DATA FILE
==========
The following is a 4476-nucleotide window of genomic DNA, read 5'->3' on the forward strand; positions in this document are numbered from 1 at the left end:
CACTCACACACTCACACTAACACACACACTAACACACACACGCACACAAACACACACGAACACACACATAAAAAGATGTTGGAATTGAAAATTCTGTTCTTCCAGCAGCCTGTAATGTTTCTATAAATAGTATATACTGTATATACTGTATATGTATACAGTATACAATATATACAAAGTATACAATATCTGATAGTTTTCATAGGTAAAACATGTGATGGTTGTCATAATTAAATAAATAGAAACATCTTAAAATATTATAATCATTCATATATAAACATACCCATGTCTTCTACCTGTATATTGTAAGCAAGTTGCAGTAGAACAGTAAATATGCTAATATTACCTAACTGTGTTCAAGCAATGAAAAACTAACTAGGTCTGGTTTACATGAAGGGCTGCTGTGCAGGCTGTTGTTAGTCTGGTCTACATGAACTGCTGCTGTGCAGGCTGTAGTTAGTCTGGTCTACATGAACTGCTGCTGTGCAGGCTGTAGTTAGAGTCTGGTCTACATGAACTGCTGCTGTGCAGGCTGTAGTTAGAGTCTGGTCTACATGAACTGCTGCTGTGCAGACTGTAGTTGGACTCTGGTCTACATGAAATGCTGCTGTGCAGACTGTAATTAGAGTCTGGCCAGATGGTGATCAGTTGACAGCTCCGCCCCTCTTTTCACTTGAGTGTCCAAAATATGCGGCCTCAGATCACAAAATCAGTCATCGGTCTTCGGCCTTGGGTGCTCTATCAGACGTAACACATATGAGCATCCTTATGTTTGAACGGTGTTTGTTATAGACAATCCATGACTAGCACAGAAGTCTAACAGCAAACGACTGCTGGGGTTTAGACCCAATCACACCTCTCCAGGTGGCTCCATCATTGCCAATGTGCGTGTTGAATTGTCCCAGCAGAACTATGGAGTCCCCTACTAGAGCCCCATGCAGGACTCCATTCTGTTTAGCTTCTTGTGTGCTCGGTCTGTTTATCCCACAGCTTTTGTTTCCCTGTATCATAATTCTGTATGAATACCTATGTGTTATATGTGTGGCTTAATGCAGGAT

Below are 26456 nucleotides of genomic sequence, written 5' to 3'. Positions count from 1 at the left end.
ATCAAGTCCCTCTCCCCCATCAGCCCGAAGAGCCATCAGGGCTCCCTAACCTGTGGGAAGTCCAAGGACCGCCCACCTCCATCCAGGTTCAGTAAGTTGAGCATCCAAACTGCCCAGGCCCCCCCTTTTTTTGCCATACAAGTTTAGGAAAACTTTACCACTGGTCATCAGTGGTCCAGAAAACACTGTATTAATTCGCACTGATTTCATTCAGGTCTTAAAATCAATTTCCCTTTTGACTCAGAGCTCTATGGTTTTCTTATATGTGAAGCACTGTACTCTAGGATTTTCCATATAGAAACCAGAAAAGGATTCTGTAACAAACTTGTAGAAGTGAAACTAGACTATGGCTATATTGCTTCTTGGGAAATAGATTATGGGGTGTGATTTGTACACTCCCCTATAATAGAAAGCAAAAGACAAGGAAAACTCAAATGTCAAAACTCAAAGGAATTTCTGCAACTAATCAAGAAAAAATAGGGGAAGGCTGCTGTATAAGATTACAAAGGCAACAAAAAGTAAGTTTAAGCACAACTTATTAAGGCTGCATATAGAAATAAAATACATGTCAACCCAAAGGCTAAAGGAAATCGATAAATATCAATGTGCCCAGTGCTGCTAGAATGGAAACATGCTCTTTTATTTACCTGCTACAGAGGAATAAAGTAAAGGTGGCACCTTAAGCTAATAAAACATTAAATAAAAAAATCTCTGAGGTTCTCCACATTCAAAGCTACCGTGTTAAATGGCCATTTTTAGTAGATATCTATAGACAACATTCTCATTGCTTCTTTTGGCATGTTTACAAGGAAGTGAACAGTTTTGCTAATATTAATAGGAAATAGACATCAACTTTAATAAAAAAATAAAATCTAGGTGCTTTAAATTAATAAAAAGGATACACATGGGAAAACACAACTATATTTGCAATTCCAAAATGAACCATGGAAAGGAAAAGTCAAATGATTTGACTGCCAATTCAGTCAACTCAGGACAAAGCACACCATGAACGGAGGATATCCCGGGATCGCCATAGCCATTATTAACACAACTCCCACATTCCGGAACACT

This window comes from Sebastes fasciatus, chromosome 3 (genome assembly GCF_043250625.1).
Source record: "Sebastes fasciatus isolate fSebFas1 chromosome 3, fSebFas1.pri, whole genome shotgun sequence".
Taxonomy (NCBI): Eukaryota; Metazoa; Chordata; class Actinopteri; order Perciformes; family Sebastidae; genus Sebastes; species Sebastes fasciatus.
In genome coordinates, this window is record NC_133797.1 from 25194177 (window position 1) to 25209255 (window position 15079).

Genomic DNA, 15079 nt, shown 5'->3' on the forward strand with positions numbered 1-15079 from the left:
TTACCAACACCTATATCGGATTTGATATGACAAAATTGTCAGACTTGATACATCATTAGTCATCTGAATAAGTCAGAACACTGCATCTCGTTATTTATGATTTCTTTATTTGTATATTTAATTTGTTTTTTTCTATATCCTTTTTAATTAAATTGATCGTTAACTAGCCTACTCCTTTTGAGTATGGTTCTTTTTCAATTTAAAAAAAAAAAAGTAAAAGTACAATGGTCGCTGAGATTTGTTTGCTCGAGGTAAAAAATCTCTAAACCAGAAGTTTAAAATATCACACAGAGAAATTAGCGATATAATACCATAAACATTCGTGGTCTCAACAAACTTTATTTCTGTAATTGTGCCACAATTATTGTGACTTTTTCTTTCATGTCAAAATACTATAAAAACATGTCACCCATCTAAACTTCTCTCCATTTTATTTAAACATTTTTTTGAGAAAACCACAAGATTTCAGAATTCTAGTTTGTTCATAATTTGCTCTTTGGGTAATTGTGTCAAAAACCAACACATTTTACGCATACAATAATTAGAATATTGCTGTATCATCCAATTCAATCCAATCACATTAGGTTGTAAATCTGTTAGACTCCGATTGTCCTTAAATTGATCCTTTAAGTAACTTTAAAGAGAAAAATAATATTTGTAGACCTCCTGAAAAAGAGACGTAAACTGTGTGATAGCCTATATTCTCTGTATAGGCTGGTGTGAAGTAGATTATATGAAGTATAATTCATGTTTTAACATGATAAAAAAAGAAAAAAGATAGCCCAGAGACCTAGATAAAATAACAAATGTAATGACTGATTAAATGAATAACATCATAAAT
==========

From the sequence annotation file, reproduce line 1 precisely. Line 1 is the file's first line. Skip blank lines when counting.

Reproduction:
The following is a 4476-nucleotide window of genomic DNA, read 5'->3' on the forward strand; positions in this document are numbered from 1 at the left end: